FLASHBACK: December highlights in the history of the University of Regina

By Dale Johnson Posted: December 7, 2016 6:00 a.m.

The new buildings for Regina Campus opened in 1965 after a few years of debate for a location. Another site considered in December 1960 is where the Conexus Arts Centre now stands.
The new buildings for Regina Campus opened in 1965 after a few years of debate for a location. Another site considered in December 1960 is where the Conexus Arts Centre now stands. Photo: U of R Archives and Special Collections

Among the historical highlights at the University of Regina and its forerunners during the month of December:

1960:  The location for the new Regina Campus is still under discussion. Although the number one choice is the former Dominion Experimental Farm, between the new Hillsdale subdivision and the highway bypass, the Leader-Post reports: “A second possible university site has not yet been ruled out. This would be the property south of Wascana Lake, between Broad and Winnipeg Streets. Both sites are along the shore of Wascana Lake and would lend themselves to attractive campus landscaping.” That second possible location now is home to the Conexus Arts Centre.

1968:  In a year-up wrap up, it is announced that student enrollment jumps to 3,900 – well up from 2,700 a year earlier. Construction on the $7,500,000 Education building continues. The fourth and final year of the degree course in administration is introduced.

1970:  Regina Campus principal Dr. John Archer is the guest speaker at a luncheon of the Regina Central Lions Club. His topic is “The University and the Community” and he says Regina Campus is the ninth-largest employer in the city and a $18-million dollar business. He says the 4,000 full-time students spend an average of $1,480 per year in Regina. Archer says the university is not an economic handicap but “a positive gold mine to the host city.”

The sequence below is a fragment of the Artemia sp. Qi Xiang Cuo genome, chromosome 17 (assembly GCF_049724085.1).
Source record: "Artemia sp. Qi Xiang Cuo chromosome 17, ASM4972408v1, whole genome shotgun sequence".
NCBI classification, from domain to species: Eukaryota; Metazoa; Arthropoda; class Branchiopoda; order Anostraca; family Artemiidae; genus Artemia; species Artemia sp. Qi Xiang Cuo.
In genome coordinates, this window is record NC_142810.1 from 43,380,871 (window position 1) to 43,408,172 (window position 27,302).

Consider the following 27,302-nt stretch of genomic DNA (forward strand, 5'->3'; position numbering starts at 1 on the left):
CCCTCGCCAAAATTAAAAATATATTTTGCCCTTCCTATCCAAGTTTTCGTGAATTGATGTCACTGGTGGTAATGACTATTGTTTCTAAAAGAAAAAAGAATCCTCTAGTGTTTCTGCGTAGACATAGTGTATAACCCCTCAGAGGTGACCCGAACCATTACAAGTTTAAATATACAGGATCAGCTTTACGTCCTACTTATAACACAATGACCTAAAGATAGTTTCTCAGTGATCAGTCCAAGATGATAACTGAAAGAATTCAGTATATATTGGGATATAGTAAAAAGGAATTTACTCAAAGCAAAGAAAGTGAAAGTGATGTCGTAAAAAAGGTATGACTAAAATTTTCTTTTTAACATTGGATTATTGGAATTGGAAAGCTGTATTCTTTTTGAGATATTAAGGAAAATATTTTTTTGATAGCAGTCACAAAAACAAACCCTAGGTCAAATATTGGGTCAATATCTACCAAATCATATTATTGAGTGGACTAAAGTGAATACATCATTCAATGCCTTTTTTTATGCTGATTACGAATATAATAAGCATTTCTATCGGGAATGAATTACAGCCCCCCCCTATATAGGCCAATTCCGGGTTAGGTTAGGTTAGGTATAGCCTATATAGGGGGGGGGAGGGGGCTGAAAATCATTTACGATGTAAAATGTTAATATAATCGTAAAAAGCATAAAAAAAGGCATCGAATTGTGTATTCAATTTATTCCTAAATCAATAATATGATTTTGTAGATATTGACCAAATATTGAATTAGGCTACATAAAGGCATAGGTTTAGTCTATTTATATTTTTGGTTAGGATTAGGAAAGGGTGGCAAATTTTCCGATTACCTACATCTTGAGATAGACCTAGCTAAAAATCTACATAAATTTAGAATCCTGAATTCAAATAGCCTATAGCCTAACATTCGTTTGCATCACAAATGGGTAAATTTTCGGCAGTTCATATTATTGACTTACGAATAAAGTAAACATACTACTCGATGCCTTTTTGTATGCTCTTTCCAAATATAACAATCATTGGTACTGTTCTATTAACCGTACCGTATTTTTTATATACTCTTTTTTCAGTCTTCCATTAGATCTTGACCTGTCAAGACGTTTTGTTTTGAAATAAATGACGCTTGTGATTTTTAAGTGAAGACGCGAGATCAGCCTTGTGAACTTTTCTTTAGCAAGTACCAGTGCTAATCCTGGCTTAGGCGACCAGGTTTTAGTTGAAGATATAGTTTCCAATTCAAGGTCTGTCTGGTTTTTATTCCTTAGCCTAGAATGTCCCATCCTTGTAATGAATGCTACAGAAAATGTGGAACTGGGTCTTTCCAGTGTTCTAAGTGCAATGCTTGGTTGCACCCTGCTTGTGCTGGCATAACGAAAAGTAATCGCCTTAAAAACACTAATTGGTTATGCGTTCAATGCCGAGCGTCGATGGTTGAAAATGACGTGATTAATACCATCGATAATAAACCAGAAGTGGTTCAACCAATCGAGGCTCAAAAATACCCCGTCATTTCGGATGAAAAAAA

1971:  An ambitious construction program is underway, with the goal of doubling the size of the university. “Buildings now under construction include the $3.13-million Administration Humanities Building northeast of the library; the $6.1-million College West south of the Laboratory Building and a $700,000 maintenance building south of the heating plant. Construction on a $11-million Engineering-Physics Building will begin by later summer in 1972,” the Leader-Post reports.

1973:  College West, which opened earlier in the year, has empty rooms. Although university students are given preference, some rooms are being rented out to students at Wascana Institute of Arts and Science (now Saskatchewan Polytechnic) and to working people. Rents range from $55 per month for a double room to $75 per month for a bed-sitting room.

1974:  The university senate gives approval for engineering degrees to be granted. The change means students will no longer have to transfer to another institution to earn an engineering degree, because only the first two years had been offered in Regina.

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